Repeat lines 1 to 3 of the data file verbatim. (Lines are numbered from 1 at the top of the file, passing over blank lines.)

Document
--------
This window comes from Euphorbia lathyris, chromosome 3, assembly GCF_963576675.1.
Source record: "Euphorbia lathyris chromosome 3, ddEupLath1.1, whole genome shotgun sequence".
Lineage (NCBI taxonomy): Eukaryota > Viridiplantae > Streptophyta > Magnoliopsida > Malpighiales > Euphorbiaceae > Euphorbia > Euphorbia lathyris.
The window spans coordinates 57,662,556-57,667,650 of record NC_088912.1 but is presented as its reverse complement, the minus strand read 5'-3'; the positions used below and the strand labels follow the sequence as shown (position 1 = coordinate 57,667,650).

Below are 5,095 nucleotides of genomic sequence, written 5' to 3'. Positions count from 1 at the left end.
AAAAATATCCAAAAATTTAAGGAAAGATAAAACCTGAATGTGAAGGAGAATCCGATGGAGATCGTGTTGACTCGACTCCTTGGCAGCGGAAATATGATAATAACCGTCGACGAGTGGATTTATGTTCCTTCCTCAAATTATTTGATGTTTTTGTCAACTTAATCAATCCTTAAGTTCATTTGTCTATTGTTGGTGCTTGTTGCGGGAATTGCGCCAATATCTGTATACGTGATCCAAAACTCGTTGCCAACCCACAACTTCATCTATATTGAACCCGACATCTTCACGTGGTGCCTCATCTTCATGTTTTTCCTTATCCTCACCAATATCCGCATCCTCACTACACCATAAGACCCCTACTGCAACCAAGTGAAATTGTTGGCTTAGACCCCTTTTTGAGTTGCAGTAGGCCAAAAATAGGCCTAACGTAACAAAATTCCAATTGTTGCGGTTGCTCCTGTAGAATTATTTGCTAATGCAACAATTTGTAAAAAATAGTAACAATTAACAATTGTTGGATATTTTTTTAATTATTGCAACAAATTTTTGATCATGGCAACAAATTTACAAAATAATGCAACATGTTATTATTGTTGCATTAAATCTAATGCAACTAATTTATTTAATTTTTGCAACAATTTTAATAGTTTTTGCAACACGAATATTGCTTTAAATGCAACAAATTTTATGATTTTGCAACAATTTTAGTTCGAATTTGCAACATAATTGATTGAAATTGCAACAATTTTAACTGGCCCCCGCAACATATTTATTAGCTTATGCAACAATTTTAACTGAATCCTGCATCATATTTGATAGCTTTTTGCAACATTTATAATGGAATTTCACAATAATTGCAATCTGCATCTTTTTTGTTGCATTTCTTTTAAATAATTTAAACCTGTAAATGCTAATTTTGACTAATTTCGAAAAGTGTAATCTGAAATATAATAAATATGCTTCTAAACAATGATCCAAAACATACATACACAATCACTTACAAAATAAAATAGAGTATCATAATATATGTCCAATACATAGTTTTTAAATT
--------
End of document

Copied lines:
This window comes from Euphorbia lathyris, chromosome 3, assembly GCF_963576675.1.
Source record: "Euphorbia lathyris chromosome 3, ddEupLath1.1, whole genome shotgun sequence".
Lineage (NCBI taxonomy): Eukaryota > Viridiplantae > Streptophyta > Magnoliopsida > Malpighiales > Euphorbiaceae > Euphorbia > Euphorbia lathyris.